Livelihood Strategies of Displaced Independent Eritrean Youths in Cairo: Examining Agency and Vulnerability
Siino, Amanda Elizabeth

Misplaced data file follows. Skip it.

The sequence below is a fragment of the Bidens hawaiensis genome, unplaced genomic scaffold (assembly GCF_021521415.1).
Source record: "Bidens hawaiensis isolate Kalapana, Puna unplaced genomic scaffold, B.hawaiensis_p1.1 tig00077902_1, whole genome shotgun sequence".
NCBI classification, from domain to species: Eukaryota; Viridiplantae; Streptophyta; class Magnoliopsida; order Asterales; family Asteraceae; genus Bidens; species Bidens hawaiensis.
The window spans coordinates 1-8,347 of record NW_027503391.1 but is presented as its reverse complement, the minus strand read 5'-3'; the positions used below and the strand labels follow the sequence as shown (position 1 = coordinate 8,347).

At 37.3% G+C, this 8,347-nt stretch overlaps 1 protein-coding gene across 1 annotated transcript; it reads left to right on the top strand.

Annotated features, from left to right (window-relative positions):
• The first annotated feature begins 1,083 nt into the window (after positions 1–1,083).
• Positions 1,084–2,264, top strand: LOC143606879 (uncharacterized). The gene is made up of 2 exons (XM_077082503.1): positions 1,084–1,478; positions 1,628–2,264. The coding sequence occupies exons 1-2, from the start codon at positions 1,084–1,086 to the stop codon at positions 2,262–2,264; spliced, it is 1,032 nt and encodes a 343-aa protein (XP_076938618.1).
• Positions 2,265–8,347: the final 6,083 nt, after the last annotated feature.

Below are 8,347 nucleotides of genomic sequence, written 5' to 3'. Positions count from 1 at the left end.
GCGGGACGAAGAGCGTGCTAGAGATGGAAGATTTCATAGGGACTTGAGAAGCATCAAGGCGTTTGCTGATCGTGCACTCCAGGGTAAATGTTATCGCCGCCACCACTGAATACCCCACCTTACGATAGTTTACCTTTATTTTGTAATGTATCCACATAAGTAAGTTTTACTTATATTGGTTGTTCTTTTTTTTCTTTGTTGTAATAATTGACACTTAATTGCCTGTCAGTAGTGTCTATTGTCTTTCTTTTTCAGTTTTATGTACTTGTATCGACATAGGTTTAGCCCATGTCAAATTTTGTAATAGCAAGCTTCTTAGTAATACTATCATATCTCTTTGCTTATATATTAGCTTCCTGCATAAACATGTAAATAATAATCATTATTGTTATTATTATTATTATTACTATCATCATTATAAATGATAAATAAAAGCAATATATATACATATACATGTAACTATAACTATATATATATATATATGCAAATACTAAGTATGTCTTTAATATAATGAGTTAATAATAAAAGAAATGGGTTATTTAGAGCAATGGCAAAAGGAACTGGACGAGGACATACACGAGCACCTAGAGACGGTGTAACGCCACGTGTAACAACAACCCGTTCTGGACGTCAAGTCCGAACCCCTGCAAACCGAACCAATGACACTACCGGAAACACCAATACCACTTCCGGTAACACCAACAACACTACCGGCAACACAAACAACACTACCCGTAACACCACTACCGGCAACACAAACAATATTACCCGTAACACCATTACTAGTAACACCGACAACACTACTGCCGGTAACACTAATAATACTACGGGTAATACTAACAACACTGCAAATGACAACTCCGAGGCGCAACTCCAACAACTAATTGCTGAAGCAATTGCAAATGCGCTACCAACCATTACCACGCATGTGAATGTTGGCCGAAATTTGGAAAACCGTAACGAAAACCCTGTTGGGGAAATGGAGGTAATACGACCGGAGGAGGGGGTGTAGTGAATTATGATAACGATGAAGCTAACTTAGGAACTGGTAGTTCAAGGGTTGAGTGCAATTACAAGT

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Eritrea is one of the largest refugee producing countries, as many exit to escape arduous National Service (Amnesty International 2015). Egypt is an important transit country for Eritreans, with the majority settling in Cairo. Based on fieldwork with displaced independent Eritrean youths in Cairo from May-August 2017, this thesis applies the livelihoods framework to independent displaced youths to study their agentic capabilities, amidst vulnerability. They are primarily able to negotiate their livelihoods through their housemates, often those they meet en route. Furthermore, their housemates are frequently their only source of support, regardless of their ability to provide adequate support. Despite their experiences of vulnerability, mainly determined by their security context, youths enact their agency in managing social, institutional, and financial resources. Gender was the predominant marker of identity that influenced their livelihood strategies. This thesis critically examines the key livelihoods issues facing displaced youths and makes practical and theoretical recommendations.